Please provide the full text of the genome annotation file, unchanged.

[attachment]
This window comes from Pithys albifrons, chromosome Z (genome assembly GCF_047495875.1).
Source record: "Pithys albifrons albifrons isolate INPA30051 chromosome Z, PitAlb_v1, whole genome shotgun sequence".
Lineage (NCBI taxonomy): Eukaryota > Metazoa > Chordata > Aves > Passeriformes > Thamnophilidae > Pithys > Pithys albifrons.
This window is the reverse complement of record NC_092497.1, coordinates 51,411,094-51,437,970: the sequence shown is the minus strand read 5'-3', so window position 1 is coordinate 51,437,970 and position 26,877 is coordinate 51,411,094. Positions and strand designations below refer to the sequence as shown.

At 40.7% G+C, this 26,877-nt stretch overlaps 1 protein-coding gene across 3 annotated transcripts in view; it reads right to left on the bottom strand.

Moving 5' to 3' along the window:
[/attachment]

This window comes from Pithys albifrons, chromosome Z (genome assembly GCF_047495875.1).
Source record: "Pithys albifrons albifrons isolate INPA30051 chromosome Z, PitAlb_v1, whole genome shotgun sequence".
Lineage (NCBI taxonomy): Eukaryota > Metazoa > Chordata > Aves > Passeriformes > Thamnophilidae > Pithys > Pithys albifrons.
This window is the reverse complement of record NC_092497.1, coordinates 51,411,094-51,437,970: the sequence shown is the minus strand read 5'-3', so window position 1 is coordinate 51,437,970 and position 26,877 is coordinate 51,411,094. Positions and strand designations below refer to the sequence as shown.

At 40.7% G+C, this 26,877-nt stretch overlaps 1 protein-coding gene across 3 annotated transcripts in view; it reads right to left on the bottom strand.

Moving 5' to 3' along the window: